For some, divorce seems like the end of the family unit. But for Harriet, it became the starting point for a closer, stronger and much more rewarding relationship with her children
When I ended my marriage, I didn't think for a minute what single parenting would be like.
All I knew was that the marriage had become desperately unhappy.
It was clear that my children, my ex - and I - would be happier as two families. It was an emotional decision that has proved to be 110% correct; we are all genuinely so much happier now.
So, what is being a single parent actually like? It's beautiful, rewarding, exhausting, claustrophobic, and pressured - plus, it makes you become a creative mastermind when it comes to childcare and backup plans.
In the beginning, I found the emotional side of being alone the hardest. No one asked me 'how my day was' on a regular basis and some adult conversation became something I craved. No one noticed that I was looking tired, or annoyed, or happy and no one asked why. Knowing I had no-one to back me up was hard.
Sunday nights were my lowest point; I had no one to chill out on the sofa with, debrief from the week just passed or plan the week ahead. If I was feeling overwhelmed and needed a break or wanted a co-pilot to come up with and hold the boundaries on discipline and reward strategies together, I was on my own. To be honest, some days I just wanted someone else to unload the dishwasher or do the early shift after a late night!
A few years down the line, the emotional bit is much smoother; I have deepened and broadened my support network of girlfriends and my parents are closer than ever. But most importantly, I have become really good at letting others in and asking someone to listen.
The challenges I face are now more practical, especially as I run my own coaching business from home. Largely, I have it sorted - but sometimes things don't go to plan - i.e. someone is sick, sleep is in short supply or I'm running late and I can't get to school on time for pickup.
It's become essential to think ahead and plan pre-emptively. I now have a live-in au pair who rivals my 'black belt' in being flexible. I have developed a network of other mums locally I can call on if I need to when I'm running late, just as they can call on me. Keeping tabs on the normal day-to-day practicalities has become a 'list on the fridge' way of life.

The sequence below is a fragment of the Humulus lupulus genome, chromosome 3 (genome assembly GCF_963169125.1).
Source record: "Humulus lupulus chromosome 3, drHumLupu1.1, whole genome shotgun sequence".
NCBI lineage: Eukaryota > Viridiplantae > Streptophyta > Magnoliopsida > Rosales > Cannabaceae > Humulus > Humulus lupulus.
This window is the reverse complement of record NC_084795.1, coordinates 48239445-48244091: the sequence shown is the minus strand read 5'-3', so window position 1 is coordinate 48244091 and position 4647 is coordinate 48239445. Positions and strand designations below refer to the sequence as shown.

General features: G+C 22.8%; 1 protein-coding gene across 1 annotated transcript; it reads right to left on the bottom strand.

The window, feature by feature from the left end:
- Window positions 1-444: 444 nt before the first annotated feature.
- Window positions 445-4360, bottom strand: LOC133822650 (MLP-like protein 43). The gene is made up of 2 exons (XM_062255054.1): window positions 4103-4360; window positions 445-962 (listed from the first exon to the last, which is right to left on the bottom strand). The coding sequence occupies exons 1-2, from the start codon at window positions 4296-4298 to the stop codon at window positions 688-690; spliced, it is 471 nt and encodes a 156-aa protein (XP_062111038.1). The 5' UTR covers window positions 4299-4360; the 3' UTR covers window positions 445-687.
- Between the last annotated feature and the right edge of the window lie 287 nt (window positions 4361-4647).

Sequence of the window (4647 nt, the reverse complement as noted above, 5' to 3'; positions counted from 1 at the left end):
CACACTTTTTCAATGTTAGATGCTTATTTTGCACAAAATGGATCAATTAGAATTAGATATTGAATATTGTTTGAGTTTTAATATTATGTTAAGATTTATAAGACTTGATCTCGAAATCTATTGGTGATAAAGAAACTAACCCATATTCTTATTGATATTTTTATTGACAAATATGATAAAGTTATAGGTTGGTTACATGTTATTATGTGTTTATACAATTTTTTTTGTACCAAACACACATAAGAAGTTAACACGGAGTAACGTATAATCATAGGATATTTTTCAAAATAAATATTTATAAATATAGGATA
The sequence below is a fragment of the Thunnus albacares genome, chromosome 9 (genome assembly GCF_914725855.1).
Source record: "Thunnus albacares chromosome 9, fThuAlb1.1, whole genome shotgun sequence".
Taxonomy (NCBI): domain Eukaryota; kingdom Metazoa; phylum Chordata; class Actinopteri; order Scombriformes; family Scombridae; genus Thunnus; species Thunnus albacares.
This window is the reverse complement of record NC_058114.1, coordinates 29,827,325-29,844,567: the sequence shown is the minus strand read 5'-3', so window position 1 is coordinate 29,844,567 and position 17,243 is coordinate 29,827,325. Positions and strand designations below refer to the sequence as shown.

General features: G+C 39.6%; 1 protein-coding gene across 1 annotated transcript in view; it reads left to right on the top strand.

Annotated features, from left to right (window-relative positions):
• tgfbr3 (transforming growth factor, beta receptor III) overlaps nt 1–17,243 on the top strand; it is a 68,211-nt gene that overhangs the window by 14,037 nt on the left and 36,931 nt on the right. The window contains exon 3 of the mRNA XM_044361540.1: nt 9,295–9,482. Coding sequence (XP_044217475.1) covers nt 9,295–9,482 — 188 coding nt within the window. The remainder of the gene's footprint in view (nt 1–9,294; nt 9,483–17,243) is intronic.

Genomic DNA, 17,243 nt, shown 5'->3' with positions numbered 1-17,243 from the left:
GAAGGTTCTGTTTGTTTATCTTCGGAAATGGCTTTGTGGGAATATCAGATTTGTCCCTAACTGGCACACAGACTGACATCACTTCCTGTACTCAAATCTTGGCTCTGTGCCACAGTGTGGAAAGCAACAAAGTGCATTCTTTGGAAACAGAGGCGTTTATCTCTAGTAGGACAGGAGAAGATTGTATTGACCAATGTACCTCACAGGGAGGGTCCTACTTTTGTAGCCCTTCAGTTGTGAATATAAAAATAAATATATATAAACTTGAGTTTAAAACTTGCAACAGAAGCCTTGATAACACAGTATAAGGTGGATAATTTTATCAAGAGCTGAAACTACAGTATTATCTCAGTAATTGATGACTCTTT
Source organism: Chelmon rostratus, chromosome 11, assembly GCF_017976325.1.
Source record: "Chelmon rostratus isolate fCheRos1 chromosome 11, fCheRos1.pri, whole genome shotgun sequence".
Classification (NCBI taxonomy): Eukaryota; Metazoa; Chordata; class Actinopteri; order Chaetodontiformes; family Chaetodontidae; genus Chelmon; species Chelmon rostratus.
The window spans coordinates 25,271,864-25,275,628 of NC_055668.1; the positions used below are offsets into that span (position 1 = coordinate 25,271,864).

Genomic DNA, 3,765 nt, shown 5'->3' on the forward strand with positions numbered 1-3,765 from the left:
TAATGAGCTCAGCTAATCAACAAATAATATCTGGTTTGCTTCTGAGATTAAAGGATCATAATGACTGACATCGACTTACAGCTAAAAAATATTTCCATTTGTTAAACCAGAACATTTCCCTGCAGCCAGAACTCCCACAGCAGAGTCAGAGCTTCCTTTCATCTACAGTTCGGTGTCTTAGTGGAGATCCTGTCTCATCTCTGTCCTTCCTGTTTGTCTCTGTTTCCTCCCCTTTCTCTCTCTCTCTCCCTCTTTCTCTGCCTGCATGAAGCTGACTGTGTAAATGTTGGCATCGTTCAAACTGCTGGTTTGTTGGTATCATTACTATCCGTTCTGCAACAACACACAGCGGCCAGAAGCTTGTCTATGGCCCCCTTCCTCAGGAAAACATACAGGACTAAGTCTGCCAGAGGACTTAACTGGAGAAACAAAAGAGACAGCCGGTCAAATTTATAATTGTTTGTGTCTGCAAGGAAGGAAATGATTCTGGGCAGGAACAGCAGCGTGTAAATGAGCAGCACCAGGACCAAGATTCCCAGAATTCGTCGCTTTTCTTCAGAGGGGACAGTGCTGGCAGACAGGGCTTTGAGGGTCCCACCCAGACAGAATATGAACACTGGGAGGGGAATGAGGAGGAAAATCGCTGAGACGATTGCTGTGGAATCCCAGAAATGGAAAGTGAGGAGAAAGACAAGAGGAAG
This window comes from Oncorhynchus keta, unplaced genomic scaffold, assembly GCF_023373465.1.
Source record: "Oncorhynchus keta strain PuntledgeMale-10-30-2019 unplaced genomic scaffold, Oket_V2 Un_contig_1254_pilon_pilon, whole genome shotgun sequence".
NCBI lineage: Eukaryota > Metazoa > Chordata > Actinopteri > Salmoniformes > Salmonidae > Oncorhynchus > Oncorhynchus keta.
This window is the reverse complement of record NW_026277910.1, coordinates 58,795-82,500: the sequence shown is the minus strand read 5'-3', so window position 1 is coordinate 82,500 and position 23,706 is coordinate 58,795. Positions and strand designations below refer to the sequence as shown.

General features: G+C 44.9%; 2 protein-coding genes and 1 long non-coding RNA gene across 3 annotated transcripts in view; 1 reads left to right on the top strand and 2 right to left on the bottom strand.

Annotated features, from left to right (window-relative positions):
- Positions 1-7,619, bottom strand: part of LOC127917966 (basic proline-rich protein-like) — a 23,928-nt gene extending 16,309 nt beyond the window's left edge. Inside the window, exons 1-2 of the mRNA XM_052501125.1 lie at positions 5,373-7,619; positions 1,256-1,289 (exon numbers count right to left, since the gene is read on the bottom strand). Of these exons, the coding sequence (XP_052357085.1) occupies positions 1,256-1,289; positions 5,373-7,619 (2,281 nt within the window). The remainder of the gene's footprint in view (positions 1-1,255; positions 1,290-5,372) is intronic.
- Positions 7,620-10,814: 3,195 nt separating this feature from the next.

I've transformed my formerly low Sunday nights into a high point. We've created a new family ritual that involves a sleepover party with camp beds in my room, and we all read stories, laugh and cuddle together before we sleep. The week, it ends - and then starts again full of love, happiness and togetherness.
And the answer to the missing out on the daily updates or someone to ask how I am? I eat supper with the children every day - no matter how busy work is - and we go around the table and each answer the question 'how was your day?' We all hear about the highs and lows, the challenges, playground fun and fights, the exciting things that happened in science class or whatever else is important.
It's a beautiful moment and the boys now take far more interest in me and each other than they used to. It also helps me to be fully present and aware of how the boys are on a day-to-day basis - something that I realised early on would be vital once there wasn't another person around to also notice the nuances of daily life.
One of the greatest rewards is allowing myself to feel proud of how much I am accomplishing on my own. I'm the one that holds it all together, knows the boys best, empowers them with cool tools to handle their emotions or tricky situations as they grow, and hugs them goodnight.
And the greatest single parenting upside? If I'm the only one that makes the rules, I can decide spontaneously if we're all going to break them. So, ice cream on the sofa before homework because we've all had a tough day? Let's do it, and have seconds, too!
Harriet Waley-Cohen, Coach and Founder, Get The Wellness Edge